Amish values ​​continue to set them apart from mainstream American culture. Members of the community are expected to marry and raise families. Their courtship tradition is unique, in that they can only marry other Amish, although those they marry may be from different Amish settlements than they do. Men and women follow traditional gender roles and often have large families. Divorce is prohibited. They also share a common language. English is taught in the schools, but Pennsylvania Dutch, an obscure German dialect, is spoken at home.

In addition to clothing, Amish men have a unique style of facial hair. Once a man is married, he is expected to grow a beard. However, there is no mustache along with the beard. This is because they reject anything vain or military. In their homeland, the military leaders responsible for the persecution of the Amish had very stylish mustaches.

They have no system of government that is formal or organized, but appointed ministers, bishops, and deacons lead them. Shunning, a much-discussed practice, is a disciplinary measure based on New Testament Bible passages. It is used when a baptized member of the community “transgresses” against the community. What this means is that other members of the community, even spouses, are not allowed to interact with the perpetrator while he or she is being shunned. However, once the person who committed the offense asks for forgiveness, forgiveness is freely offered and the shunned is welcomed back into the community.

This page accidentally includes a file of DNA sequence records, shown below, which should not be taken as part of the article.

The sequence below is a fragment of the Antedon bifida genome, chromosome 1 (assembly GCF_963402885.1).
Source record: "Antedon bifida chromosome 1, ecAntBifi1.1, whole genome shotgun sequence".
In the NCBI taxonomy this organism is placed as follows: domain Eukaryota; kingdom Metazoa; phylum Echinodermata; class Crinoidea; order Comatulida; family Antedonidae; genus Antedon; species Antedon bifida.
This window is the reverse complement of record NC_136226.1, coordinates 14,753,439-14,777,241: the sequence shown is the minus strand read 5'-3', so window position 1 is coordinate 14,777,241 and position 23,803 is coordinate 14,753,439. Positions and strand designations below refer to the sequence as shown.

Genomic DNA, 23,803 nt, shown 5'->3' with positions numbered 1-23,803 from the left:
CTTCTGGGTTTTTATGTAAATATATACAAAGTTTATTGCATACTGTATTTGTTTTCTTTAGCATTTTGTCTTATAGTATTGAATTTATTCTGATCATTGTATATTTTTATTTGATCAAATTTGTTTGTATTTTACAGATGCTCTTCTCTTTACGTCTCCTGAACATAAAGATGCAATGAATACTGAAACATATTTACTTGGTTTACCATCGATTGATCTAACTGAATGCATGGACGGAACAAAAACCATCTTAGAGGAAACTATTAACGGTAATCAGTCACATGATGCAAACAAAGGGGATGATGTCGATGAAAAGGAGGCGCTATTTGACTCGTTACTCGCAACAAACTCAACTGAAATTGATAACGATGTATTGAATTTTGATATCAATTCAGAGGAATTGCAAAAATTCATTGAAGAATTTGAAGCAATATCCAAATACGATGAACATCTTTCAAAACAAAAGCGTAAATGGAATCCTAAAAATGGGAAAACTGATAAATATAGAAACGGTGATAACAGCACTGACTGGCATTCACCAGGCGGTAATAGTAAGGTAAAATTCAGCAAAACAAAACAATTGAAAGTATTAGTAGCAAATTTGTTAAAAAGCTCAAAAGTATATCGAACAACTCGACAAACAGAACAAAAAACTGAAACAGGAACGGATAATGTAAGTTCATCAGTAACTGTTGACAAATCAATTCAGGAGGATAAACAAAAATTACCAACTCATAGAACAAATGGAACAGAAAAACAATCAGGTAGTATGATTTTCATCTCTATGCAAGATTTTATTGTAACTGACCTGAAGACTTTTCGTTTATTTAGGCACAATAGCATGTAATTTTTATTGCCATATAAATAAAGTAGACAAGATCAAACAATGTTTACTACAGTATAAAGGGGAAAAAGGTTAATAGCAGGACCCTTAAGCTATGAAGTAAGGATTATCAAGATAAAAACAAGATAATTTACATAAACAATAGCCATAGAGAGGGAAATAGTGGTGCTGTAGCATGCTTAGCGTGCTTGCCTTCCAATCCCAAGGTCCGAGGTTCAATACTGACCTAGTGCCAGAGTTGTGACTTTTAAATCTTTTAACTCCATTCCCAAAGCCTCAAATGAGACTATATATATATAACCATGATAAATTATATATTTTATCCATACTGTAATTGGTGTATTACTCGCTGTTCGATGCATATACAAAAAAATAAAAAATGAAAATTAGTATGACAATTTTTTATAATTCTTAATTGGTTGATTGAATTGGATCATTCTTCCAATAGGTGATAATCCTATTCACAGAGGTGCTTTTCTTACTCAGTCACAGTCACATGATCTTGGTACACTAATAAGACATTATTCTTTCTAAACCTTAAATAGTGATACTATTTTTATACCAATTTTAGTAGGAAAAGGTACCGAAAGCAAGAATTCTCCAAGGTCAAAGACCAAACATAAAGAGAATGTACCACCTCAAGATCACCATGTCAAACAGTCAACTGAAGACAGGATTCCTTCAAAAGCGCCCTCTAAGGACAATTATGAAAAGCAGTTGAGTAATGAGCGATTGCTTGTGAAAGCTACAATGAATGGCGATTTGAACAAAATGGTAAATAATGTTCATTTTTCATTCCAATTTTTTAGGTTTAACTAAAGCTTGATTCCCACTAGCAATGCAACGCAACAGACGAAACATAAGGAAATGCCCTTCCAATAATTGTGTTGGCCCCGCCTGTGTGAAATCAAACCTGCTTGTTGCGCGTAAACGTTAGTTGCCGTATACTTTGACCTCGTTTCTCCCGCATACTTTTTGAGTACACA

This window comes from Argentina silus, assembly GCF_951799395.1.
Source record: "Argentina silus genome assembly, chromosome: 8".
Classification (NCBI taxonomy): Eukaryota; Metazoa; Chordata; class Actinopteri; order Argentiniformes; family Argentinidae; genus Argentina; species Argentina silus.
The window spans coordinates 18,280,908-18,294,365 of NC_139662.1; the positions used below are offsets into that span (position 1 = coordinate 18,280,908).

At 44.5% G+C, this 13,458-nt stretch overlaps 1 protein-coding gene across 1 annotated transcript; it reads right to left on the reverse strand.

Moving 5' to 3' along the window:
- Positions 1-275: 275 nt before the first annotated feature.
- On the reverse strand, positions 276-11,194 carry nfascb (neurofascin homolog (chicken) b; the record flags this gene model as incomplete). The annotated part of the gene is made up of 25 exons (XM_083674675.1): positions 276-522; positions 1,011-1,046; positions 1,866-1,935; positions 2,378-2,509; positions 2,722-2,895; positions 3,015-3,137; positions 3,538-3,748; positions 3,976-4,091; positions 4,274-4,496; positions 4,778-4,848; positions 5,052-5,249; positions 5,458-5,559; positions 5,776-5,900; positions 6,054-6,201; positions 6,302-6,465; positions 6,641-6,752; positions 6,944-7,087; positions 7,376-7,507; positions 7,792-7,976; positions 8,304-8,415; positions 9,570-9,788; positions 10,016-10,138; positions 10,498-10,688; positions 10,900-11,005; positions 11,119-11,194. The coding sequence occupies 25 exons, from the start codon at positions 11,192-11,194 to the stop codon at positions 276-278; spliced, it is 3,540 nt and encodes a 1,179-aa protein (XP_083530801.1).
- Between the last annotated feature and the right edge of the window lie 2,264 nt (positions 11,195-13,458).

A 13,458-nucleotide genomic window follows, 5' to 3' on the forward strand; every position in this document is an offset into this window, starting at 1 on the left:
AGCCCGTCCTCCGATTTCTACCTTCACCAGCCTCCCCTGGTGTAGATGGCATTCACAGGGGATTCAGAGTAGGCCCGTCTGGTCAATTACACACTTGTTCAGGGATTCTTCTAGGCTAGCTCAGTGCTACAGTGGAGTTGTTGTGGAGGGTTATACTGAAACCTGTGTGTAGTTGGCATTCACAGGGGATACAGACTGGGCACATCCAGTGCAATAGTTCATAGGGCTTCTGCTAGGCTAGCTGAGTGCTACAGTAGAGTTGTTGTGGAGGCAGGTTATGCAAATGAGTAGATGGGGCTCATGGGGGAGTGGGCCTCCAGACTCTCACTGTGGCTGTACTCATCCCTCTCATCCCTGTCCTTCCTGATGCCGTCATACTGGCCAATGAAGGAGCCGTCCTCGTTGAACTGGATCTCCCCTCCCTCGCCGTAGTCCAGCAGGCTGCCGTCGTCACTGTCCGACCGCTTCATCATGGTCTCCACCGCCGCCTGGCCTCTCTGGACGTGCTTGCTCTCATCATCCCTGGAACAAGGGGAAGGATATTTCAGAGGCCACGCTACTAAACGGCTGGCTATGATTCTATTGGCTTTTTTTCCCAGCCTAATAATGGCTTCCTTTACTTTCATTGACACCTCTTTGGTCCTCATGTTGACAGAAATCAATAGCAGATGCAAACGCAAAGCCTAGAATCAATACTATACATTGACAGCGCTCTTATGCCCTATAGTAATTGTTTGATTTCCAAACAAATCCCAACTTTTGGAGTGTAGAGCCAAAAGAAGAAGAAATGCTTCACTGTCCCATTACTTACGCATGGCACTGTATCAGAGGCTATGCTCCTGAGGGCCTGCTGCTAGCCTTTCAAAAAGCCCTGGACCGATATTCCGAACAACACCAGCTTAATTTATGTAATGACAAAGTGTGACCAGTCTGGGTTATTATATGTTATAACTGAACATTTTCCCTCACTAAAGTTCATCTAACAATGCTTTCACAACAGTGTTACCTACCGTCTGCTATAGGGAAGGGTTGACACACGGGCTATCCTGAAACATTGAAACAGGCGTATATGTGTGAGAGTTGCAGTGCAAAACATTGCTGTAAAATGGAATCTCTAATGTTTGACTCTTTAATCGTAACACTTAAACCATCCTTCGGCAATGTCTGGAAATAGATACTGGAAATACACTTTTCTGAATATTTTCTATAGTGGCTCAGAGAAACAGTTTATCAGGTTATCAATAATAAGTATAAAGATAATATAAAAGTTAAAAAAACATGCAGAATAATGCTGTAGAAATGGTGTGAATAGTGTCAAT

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In 1972, a landmark legal decision established that the Amish have the right to continue their way of life without government intervention in the areas of Social Security, taxes and benefits, child labor laws, and compulsory education. In the Amish community, children through eighth grade attend school in one-room schoolhouses. They are taught by single young women in small, multi-class classes. Consistently, Amish children have outperformed their non-Amish rural peers on standardized tests. In the Amish community, the belief is that after the last formal education, the next phase of adulthood is best done within families, learning stronger religious faith and practical skills.